Trina rejects allegations of circumvention of U.S.-anti-dumping rules – SEIA webinar on »how you can help fight back«

China’s Trina Solar Ltd. says it is »deeply disappointed« with the U.S. Department of Commerce’s decision to initiate anti-dumping investigations related to U.S. solar cell and module imports from Malaysia, Thailand, Vietnam and Cambodia. The starting point is the request by U.S. solar module manufacturer Auxin Solar Inc. to investigate imports of crystalline-based solar cells and solar modules. The company said the production facilities in these four Asian countries were set up solely to circumvent U.S. requirements on anti-dumping regulations on imports of solar products from China. Module producers would use parts made in China that would otherwise be subject to a tariff, according to comments Auxin made to the ministry.
According to Trina, imposing high tariffs on Chinese companies in Southeast Asia would »inevitably increase costs for the downstream U.S. solar industry,« which accounts for the bulk of U.S. solar jobs. Subsequently, tariffs would put further pressure on the cost of clean energy. Moreover, this would create »extreme uncertainty« for solar producers »and for U.S. customers.« Trina expects and urges »a swift conclusion to the investigation in order to restore supply to the U.S. solar market.«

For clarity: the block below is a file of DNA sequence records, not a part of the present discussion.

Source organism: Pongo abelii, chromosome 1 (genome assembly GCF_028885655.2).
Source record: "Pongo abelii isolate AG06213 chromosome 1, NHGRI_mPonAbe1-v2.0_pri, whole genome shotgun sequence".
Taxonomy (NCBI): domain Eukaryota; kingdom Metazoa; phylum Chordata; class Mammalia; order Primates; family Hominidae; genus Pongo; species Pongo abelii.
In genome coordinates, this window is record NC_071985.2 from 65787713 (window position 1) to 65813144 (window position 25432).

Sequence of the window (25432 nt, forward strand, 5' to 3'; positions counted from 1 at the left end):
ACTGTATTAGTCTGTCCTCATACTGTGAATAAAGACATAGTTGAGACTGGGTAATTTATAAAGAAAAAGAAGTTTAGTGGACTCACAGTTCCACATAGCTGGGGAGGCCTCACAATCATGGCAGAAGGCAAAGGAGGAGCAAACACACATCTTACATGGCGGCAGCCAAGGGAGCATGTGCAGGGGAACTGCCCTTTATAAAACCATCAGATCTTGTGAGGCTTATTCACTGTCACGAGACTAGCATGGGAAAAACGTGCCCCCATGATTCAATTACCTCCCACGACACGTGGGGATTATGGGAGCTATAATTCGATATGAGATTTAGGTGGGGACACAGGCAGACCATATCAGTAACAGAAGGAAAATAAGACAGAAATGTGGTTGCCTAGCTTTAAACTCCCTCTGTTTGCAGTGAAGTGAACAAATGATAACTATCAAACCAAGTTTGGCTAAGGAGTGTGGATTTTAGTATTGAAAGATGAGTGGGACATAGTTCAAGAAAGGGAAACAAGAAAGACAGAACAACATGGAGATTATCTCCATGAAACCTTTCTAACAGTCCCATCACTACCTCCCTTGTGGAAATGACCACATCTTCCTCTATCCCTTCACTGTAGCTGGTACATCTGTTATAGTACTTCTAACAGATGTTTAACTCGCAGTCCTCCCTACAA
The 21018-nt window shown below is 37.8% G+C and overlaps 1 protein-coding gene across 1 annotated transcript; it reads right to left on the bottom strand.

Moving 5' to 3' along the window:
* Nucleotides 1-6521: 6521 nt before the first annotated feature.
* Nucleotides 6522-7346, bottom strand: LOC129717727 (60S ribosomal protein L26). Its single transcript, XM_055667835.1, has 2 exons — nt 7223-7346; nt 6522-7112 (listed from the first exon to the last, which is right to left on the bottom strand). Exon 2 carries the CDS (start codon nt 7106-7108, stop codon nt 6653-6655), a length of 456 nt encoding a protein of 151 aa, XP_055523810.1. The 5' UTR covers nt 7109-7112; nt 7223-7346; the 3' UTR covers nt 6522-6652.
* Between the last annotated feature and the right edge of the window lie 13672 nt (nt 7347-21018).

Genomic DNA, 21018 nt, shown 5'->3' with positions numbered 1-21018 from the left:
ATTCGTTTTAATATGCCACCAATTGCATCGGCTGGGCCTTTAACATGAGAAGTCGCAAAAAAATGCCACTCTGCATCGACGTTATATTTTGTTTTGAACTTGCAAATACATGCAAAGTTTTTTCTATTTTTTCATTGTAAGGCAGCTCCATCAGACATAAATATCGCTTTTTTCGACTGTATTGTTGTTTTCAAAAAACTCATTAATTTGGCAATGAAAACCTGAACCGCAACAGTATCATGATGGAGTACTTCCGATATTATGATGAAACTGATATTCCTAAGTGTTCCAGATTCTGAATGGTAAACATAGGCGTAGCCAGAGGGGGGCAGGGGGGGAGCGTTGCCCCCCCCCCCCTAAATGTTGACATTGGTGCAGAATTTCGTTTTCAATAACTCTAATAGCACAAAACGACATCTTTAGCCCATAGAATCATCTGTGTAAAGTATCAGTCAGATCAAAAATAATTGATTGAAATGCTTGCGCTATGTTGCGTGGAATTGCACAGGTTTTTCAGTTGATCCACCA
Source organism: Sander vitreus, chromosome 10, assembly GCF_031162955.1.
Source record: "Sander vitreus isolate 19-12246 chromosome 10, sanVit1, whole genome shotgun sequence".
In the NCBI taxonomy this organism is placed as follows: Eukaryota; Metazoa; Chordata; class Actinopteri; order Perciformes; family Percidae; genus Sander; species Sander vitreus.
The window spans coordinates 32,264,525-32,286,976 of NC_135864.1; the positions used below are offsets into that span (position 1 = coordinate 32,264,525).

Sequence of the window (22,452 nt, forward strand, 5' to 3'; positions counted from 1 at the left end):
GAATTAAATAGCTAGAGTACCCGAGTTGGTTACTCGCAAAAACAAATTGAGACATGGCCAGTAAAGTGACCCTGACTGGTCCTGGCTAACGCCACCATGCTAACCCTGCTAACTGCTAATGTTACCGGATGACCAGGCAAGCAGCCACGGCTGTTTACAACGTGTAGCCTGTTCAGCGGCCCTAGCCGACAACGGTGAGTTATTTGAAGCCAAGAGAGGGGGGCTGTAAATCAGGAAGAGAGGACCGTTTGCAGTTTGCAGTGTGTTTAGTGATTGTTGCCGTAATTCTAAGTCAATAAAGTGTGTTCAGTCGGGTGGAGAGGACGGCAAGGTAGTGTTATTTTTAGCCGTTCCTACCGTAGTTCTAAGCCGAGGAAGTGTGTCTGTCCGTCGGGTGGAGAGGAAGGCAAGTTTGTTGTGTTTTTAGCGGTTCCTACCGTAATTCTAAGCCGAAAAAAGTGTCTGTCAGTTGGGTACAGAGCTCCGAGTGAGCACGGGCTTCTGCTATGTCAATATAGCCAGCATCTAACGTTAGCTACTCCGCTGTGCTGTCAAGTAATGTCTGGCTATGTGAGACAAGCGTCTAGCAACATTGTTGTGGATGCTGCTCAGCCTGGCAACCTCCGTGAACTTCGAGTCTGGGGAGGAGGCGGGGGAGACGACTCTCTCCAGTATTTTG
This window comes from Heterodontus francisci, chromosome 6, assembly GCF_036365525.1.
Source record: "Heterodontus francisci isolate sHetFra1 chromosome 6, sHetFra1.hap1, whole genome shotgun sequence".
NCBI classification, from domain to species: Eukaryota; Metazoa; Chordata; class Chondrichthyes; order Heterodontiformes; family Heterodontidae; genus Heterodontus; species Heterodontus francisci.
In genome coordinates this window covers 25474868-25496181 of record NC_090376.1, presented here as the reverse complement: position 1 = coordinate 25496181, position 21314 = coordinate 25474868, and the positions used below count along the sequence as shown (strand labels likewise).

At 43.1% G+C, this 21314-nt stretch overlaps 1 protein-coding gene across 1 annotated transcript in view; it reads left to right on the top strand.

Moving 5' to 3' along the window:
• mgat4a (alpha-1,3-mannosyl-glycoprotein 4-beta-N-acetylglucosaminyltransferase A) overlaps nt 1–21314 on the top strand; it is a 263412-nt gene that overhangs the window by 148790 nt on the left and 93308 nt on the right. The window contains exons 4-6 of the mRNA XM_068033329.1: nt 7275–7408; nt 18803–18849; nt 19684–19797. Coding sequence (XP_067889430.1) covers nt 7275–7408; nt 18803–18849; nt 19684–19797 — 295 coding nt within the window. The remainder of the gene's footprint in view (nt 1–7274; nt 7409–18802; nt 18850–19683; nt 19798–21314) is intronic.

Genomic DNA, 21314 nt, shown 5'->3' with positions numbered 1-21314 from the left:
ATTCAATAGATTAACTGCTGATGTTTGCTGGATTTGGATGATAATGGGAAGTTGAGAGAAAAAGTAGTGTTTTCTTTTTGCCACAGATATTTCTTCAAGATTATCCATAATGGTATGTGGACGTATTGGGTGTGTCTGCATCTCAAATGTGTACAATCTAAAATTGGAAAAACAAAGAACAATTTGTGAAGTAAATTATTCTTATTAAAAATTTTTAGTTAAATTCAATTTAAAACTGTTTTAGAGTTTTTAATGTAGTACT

According to Abigail Ross Hopper, executive director of the U.S. Solar Energy Industries Association (SEIA), »the mere threat of tariffs hinders the growth of the industry.« Adding this case would have »a chilling effect.« Additional tariffs would result in the loss of 70,000 American jobs, including 11,000 manufacturing jobs. The Commerce Department's investigation could take up to a year.
On Tuesday, April 5, SEIA will host a webinar to discuss the background of these investigations, as well as actions to address them (see link below).

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